There are viruses that kill bacteria.  The overwhelming majority of viruses do not affect our lives at all.

I found the story of viruses that kill bacteria most interesting.  Bacteriophages, or more commonly Phages, were used to treat bacterial infections from the time of WW1 until the discovery of antibiotics which were more effective.  Today, with so many bacteria becoming drug-resistant, researches are looking again at phages and finding ways to enhance their effectiveness.

"The Global Viral Forecasting Initiative is trying to change the way we fight viruses. Someday, somewhere, a virus we don’t know about is going to emerge as a major new threat to human health. We’ve seen it happen many times before, and so we know it will happen again. GVFI scientists think we’ll do a better job fighting that new virus if we can learn something about it in advance. To eliminate the advantage of surprise, GVFI scientists are looking for these viruses before they jump into humans. The best place to look for them is in animals, such as the monkeys."

"Viruses are the smallest living things known to science, and yet they hold the entire planet in their sway. Viruses have been a part of our lives for so long, in fact, that we are actually part virus: the human genome contains more DNA from viruses than our own genes. Meanwhile, scientists are discovering viruses everywhere they look: in the soil, in the ocean, even in deep caves miles underground. A Planet of Viruses explores how viruses regulate the biosphere, how they helped give rise to the first life-forms, how viruses are producing new diseases, how we can harness viruses for our own ends, and how viruses will continue to control our fate for years to come."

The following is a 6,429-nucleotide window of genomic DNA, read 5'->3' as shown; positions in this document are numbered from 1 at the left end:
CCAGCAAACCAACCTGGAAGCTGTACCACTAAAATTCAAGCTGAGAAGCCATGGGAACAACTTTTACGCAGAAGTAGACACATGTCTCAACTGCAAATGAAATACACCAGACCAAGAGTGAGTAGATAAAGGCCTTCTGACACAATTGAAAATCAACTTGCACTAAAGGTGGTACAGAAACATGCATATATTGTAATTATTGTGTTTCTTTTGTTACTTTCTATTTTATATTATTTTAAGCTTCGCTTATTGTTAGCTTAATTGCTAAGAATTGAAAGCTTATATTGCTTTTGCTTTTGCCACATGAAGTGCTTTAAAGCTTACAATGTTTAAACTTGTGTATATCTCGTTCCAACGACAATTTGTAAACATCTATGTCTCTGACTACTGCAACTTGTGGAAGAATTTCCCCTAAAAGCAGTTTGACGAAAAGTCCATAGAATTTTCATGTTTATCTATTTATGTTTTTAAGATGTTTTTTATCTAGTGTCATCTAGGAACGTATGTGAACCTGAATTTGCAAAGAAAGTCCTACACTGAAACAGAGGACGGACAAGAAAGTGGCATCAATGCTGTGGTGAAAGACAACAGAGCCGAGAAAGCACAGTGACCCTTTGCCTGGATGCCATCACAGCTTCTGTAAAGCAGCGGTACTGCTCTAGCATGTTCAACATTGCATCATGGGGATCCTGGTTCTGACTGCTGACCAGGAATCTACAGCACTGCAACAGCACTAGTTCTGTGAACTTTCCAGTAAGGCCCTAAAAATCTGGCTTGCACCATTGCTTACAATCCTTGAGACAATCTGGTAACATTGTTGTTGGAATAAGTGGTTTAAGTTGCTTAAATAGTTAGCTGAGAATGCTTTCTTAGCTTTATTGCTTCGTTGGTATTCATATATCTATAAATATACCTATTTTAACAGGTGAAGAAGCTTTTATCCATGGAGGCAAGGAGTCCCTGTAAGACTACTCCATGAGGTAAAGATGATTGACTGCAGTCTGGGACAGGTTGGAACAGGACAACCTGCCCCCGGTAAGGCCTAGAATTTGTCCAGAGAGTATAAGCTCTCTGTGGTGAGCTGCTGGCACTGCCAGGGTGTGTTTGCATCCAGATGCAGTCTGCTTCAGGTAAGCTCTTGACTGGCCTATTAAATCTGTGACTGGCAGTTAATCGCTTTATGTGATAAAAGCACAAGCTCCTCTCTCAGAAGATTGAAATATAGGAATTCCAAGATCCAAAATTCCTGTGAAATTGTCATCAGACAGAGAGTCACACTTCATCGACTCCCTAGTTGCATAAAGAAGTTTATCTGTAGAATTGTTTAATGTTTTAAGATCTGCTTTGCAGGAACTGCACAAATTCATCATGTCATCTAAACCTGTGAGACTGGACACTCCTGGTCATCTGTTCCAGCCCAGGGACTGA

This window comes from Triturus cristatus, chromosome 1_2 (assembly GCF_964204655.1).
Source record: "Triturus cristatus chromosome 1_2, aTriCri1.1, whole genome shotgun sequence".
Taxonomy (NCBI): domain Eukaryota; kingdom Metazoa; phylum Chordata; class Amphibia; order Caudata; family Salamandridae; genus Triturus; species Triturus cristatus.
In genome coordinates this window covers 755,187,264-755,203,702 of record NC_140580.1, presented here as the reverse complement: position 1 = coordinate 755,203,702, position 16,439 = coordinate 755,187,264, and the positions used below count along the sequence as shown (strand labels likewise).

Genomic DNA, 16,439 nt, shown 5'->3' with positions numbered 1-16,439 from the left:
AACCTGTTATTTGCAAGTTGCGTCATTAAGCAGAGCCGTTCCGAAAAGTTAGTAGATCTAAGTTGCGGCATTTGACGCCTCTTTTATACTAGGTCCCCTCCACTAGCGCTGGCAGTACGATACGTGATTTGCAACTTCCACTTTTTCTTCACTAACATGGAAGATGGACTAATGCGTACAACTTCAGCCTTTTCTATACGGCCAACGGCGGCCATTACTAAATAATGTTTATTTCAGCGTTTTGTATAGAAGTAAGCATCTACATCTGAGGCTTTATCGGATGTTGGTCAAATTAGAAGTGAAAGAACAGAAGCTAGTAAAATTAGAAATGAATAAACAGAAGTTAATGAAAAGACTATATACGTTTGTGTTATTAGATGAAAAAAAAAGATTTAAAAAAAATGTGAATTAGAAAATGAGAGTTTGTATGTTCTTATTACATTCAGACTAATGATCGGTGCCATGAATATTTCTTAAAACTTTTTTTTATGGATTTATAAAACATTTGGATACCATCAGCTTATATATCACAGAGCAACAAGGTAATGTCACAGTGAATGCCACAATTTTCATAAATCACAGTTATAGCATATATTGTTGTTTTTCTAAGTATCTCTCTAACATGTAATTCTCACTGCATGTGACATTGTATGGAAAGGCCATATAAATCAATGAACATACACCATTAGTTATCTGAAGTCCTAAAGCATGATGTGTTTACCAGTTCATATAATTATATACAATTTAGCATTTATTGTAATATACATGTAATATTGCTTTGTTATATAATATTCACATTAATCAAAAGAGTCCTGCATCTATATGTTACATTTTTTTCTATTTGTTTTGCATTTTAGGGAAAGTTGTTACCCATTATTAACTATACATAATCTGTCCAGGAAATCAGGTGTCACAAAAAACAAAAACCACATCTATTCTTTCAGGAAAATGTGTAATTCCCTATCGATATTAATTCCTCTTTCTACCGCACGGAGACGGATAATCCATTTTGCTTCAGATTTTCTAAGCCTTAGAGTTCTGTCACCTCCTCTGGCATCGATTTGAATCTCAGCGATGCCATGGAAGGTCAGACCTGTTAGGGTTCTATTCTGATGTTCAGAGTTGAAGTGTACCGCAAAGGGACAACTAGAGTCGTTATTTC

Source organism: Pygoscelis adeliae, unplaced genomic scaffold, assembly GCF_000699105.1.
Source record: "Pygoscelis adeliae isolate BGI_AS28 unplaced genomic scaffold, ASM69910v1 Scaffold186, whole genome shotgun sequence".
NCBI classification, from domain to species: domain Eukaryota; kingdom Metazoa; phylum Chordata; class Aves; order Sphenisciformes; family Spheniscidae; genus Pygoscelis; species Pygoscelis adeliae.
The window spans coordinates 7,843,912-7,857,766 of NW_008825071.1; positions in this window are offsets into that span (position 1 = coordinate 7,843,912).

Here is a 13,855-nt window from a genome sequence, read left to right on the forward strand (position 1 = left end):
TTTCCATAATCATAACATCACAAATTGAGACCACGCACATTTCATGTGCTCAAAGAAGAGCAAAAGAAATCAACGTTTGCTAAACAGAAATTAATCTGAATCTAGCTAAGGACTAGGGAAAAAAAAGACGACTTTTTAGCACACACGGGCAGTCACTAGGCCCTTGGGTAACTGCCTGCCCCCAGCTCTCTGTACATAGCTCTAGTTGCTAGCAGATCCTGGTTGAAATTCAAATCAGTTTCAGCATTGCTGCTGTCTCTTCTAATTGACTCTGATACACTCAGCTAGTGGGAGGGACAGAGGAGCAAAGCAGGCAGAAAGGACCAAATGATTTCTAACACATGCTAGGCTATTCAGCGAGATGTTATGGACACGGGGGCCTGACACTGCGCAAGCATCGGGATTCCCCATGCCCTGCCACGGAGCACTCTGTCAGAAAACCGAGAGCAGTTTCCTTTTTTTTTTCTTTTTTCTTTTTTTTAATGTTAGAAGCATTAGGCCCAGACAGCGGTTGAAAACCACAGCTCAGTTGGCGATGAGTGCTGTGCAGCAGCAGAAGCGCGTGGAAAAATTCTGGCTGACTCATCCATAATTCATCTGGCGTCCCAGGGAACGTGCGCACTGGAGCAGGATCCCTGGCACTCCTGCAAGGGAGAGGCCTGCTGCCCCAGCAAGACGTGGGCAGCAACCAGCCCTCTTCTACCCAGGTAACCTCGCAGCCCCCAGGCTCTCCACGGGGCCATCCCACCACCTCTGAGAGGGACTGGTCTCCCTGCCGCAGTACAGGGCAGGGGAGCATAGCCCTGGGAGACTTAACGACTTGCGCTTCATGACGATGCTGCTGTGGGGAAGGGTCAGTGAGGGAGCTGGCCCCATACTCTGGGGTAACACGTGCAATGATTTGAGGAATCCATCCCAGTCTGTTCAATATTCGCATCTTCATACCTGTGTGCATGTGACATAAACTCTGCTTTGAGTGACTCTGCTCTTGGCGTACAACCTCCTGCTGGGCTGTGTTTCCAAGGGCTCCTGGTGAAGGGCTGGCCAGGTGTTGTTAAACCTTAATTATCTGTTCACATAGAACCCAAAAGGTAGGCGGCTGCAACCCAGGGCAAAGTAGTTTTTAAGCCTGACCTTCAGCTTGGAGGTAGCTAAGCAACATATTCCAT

The essays in this book were written for the World of Viruses project at the University of Nebraska, funded by the National Center for Research Resources at the National Institutes of Health through the Science.

Carl Zimmer writes about science for the New York Times and other publications and is the author of eight books, including Parasite Rex, Soul Made Flesh, and Microcosm. He is a lecturer at Yale University, where he teaches writing about science and the environment, and visiting scholar at the Science, Health, and Environment Reporting Program at New York University’s Arthur L. Carter Journalism Institute.